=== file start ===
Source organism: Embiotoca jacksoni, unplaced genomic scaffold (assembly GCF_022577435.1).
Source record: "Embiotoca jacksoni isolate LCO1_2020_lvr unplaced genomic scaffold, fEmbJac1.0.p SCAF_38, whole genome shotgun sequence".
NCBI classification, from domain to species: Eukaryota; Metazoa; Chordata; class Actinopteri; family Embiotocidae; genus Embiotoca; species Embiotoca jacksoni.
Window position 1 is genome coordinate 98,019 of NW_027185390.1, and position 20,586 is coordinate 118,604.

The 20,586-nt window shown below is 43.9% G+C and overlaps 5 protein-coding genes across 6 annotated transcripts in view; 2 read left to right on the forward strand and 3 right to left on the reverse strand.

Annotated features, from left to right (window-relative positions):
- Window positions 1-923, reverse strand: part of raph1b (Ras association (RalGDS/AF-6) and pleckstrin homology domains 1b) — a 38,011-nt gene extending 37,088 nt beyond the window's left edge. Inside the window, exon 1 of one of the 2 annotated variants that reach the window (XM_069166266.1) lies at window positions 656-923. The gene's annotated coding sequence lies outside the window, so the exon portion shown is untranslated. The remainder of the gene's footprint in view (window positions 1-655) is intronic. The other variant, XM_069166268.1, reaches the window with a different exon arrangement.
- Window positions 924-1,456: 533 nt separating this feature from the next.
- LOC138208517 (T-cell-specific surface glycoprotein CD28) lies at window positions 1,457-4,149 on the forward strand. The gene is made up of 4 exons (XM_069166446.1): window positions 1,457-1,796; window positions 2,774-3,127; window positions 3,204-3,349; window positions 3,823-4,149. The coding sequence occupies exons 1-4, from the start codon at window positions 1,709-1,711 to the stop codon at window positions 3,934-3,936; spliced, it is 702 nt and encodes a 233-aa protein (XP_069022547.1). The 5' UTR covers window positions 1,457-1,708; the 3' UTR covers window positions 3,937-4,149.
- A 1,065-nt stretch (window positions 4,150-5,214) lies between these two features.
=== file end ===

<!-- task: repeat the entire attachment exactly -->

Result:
Source organism: Embiotoca jacksoni, unplaced genomic scaffold (assembly GCF_022577435.1).
Source record: "Embiotoca jacksoni isolate LCO1_2020_lvr unplaced genomic scaffold, fEmbJac1.0.p SCAF_38, whole genome shotgun sequence".
NCBI classification, from domain to species: Eukaryota; Metazoa; Chordata; class Actinopteri; family Embiotocidae; genus Embiotoca; species Embiotoca jacksoni.
Window position 1 is genome coordinate 98,019 of NW_027185390.1, and position 20,586 is coordinate 118,604.

The 20,586-nt window shown below is 43.9% G+C and overlaps 5 protein-coding genes across 6 annotated transcripts in view; 2 read left to right on the forward strand and 3 right to left on the reverse strand.

Annotated features, from left to right (window-relative positions):
- Window positions 1-923, reverse strand: part of raph1b (Ras association (RalGDS/AF-6) and pleckstrin homology domains 1b) — a 38,011-nt gene extending 37,088 nt beyond the window's left edge. Inside the window, exon 1 of one of the 2 annotated variants that reach the window (XM_069166266.1) lies at window positions 656-923. The gene's annotated coding sequence lies outside the window, so the exon portion shown is untranslated. The remainder of the gene's footprint in view (window positions 1-655) is intronic. The other variant, XM_069166268.1, reaches the window with a different exon arrangement.
- Window positions 924-1,456: 533 nt separating this feature from the next.
- LOC138208517 (T-cell-specific surface glycoprotein CD28) lies at window positions 1,457-4,149 on the forward strand. The gene is made up of 4 exons (XM_069166446.1): window positions 1,457-1,796; window positions 2,774-3,127; window positions 3,204-3,349; window positions 3,823-4,149. The coding sequence occupies exons 1-4, from the start codon at window positions 1,709-1,711 to the stop codon at window positions 3,934-3,936; spliced, it is 702 nt and encodes a 233-aa protein (XP_069022547.1). The 5' UTR covers window positions 1,457-1,708; the 3' UTR covers window positions 3,937-4,149.
- A 1,065-nt stretch (window positions 4,150-5,214) lies between these two features.